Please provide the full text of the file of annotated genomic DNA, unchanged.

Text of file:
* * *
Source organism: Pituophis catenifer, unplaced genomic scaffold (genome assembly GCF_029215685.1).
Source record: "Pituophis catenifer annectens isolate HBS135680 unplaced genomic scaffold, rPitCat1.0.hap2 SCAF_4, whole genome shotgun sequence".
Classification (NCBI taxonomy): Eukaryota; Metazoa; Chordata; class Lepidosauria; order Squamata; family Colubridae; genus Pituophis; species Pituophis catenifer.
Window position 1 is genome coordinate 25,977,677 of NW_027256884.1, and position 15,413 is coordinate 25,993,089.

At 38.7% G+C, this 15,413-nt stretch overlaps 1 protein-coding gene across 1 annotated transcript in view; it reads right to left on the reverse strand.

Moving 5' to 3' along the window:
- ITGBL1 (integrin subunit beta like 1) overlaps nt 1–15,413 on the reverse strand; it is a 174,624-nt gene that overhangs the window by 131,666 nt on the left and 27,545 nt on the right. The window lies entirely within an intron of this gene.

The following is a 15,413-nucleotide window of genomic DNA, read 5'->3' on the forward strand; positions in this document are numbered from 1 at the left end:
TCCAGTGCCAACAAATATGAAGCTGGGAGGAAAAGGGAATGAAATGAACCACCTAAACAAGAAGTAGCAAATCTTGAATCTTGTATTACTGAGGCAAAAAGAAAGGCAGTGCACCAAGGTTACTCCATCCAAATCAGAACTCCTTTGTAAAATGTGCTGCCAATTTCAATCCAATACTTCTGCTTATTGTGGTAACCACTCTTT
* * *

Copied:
Source organism: Pituophis catenifer, unplaced genomic scaffold (genome assembly GCF_029215685.1).
Source record: "Pituophis catenifer annectens isolate HBS135680 unplaced genomic scaffold, rPitCat1.0.hap2 SCAF_4, whole genome shotgun sequence".
Classification (NCBI taxonomy): Eukaryota; Metazoa; Chordata; class Lepidosauria; order Squamata; family Colubridae; genus Pituophis; species Pituophis catenifer.
Window position 1 is genome coordinate 25,977,677 of NW_027256884.1, and position 15,413 is coordinate 25,993,089.

At 38.7% G+C, this 15,413-nt stretch overlaps 1 protein-coding gene across 1 annotated transcript in view; it reads right to left on the reverse strand.

Moving 5' to 3' along the window:
- ITGBL1 (integrin subunit beta like 1) overlaps nt 1–15,413 on the reverse strand; it is a 174,624-nt gene that overhangs the window by 131,666 nt on the left and 27,545 nt on the right. The window lies entirely within an intron of this gene.

The following is a 15,413-nucleotide window of genomic DNA, read 5'->3' on the forward strand; positions in this document are numbered from 1 at the left end:
TCCAGTGCCAACAAATATGAAGCTGGGAGGAAAAGGGAATGAAATGAACCACCTAAACAAGAAGTAGCAAATCTTGAATCTTGTATTACTGAGGCAAAAAGAAAGGCAGTGCACCAAGGTTACTCCATCCAAATCAGAACTCCTTTGTAAAATGTGCTGCCAATTTCAATCCAATACTTCTGCTTATTGTGGTAACCACTCTTT